“The forest was shrinking, but the trees kept voting for the axe, for the axe was clever, and convinced the trees that because his handle was made of wood, he was one of them” – Turkish Proverb
The allegory above depicts the deplorable state of democracy in the Nigerian State.
Markedly, such factors as ethnicity/tribalism, gender bias, and religion influence the Nigerian political landscape. These considerations becloud the political decisions of the voting public at general elections.
There is a long-standing history of ethnic bias in Nigerian politics. Competing groups seek to protect and advance their interest in the political system. Thus forfeiting objectivity on grounds of language, culture, or common history.
The participation of women in politics in Nigeria is way below the global average. Undoubtedly, this reflects the gender inequality in our democracy. Furthermore, the cost of contesting for elections in Nigeria is significantly high. Statistics reveal that men have more access to capital than women. Accordingly, a lot of qualified women are unable to contest as a result of financial considerations. In addition to this, cultural factors which promote the education of the boy-child over the girl-child automatically disenfranchise a large population of women.
Religion and Politics
Furthermore, there is a decisive relationship between religion and politics in Nigeria. This is contrary to the principle of secularism, which is a concept that promotes the separation of the state from religious institutions. A lot of votes are cast and won on grounds of shared beliefs, rather than political ideologies.
Lies and Propaganda
Politicians exploit the prejudice of the electorate to gain their support at the general elections. They adopt propaganda and various ethno-religious campaign messages to sway the choice of the voting public.
Specifically, they organize frivolous jamborees in the guise of campaigns. At these ‘campaigns’, branded souvenirs and food items are distributed to the deprived electorate. This is amidst feeble political manifestos that lack substance.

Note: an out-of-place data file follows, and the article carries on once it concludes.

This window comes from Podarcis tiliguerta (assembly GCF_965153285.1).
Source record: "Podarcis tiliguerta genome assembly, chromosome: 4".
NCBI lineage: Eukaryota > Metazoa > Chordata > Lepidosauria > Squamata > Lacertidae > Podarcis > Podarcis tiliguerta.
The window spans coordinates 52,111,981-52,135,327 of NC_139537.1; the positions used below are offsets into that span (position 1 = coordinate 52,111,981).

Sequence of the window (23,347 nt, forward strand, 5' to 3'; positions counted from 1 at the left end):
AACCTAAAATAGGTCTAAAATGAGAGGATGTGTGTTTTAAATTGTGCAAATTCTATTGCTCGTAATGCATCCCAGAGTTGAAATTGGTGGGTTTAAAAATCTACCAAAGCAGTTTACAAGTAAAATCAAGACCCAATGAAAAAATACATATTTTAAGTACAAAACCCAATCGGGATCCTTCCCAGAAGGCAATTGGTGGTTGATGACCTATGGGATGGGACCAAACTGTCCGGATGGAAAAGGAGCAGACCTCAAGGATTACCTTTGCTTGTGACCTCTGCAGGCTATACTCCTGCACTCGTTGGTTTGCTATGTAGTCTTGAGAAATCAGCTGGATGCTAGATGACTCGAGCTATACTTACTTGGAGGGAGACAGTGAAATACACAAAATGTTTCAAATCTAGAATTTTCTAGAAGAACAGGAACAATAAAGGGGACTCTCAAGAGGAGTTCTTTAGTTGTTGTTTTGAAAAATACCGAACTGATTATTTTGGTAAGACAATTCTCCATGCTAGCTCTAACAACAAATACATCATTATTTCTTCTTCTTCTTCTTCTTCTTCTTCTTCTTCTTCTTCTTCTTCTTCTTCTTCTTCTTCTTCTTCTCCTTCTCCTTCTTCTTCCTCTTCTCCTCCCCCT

These corrupt politicians give the voting masses cash gratifications in exchange for their votes.
Indeed, we can allude to this ‘sale of votes’ as a direct consequence of the high rate of poverty, illiteracy, and increasing unemployment in Nigeria.
Robert Longley (September 2021) defined political participation as:
“any number of voluntary activities undertaken by the public to influence public policy, either directly or by affecting the selection of persons who make those policies. Though typically associated with voting in elections, political participation includes other activities in the election process.”
Consequently, voter apathy is considered a strong indication of the degree of political participation in a democracy.
The Anambra Gubernatorial election and several Local Government elections suffered a low turnout of voters in 2021. Indeed, this is worrisome, especially as the 2023 polls beckons.
Every citizen has both the right to vote, as well as the civic duty to vote. We must stand to be counted to do our part in deciding the future of this great nation.
Our political choices must be free of bias, selfish interest, and pecuniary interest. Rather we must make informed decisions and support the best man or woman to be elected to office.
As a people, we must ensure that we do not make sub-optimal choices in our leadership decisions and thus destroy value.
This is a charge to action to Nigerians to exercise their civic right in the forthcoming 2023 elections, void of prejudice. We must not stand by as spectators do, rather we must play an active role in deciding the governance of our nation.
Do you have your Permanent Voter’s Card (PVC)?
God bless Nigeria.